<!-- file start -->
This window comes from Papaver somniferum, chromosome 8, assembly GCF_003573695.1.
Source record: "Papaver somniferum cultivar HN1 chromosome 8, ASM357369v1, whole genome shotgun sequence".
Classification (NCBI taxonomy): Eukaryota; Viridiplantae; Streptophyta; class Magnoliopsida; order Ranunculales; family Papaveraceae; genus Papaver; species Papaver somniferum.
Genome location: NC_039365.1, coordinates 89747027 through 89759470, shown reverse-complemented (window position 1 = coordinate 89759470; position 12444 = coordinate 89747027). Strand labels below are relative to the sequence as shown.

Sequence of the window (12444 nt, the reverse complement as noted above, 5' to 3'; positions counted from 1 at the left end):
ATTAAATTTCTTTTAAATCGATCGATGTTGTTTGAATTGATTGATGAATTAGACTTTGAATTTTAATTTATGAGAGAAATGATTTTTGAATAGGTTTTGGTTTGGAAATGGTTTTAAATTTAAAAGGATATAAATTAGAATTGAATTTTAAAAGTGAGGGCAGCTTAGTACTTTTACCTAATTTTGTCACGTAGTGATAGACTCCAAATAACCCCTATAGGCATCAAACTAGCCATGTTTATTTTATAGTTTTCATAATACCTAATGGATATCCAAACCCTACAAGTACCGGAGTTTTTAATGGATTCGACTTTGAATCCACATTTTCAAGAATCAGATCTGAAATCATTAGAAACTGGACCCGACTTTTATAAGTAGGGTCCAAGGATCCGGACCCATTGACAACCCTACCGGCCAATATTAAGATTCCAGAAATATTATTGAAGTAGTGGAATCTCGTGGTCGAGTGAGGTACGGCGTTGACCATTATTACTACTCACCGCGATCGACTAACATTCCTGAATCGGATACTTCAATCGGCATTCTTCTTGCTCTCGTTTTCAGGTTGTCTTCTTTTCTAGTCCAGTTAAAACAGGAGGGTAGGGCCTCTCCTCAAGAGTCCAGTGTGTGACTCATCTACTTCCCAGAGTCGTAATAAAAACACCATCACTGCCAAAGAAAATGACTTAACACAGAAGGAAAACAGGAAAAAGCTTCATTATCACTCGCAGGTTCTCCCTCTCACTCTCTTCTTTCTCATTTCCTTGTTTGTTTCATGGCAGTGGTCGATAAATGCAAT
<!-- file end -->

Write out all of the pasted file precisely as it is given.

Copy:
This window comes from Papaver somniferum, chromosome 8, assembly GCF_003573695.1.
Source record: "Papaver somniferum cultivar HN1 chromosome 8, ASM357369v1, whole genome shotgun sequence".
Classification (NCBI taxonomy): Eukaryota; Viridiplantae; Streptophyta; class Magnoliopsida; order Ranunculales; family Papaveraceae; genus Papaver; species Papaver somniferum.
Genome location: NC_039365.1, coordinates 89747027 through 89759470, shown reverse-complemented (window position 1 = coordinate 89759470; position 12444 = coordinate 89747027). Strand labels below are relative to the sequence as shown.

Sequence of the window (12444 nt, the reverse complement as noted above, 5' to 3'; positions counted from 1 at the left end):
ATTAAATTTCTTTTAAATCGATCGATGTTGTTTGAATTGATTGATGAATTAGACTTTGAATTTTAATTTATGAGAGAAATGATTTTTGAATAGGTTTTGGTTTGGAAATGGTTTTAAATTTAAAAGGATATAAATTAGAATTGAATTTTAAAAGTGAGGGCAGCTTAGTACTTTTACCTAATTTTGTCACGTAGTGATAGACTCCAAATAACCCCTATAGGCATCAAACTAGCCATGTTTATTTTATAGTTTTCATAATACCTAATGGATATCCAAACCCTACAAGTACCGGAGTTTTTAATGGATTCGACTTTGAATCCACATTTTCAAGAATCAGATCTGAAATCATTAGAAACTGGACCCGACTTTTATAAGTAGGGTCCAAGGATCCGGACCCATTGACAACCCTACCGGCCAATATTAAGATTCCAGAAATATTATTGAAGTAGTGGAATCTCGTGGTCGAGTGAGGTACGGCGTTGACCATTATTACTACTCACCGCGATCGACTAACATTCCTGAATCGGATACTTCAATCGGCATTCTTCTTGCTCTCGTTTTCAGGTTGTCTTCTTTTCTAGTCCAGTTAAAACAGGAGGGTAGGGCCTCTCCTCAAGAGTCCAGTGTGTGACTCATCTACTTCCCAGAGTCGTAATAAAAACACCATCACTGCCAAAGAAAATGACTTAACACAGAAGGAAAACAGGAAAAAGCTTCATTATCACTCGCAGGTTCTCCCTCTCACTCTCTTCTTTCTCATTTCCTTGTTTGTTTCATGGCAGTGGTCGATAAATGCAAT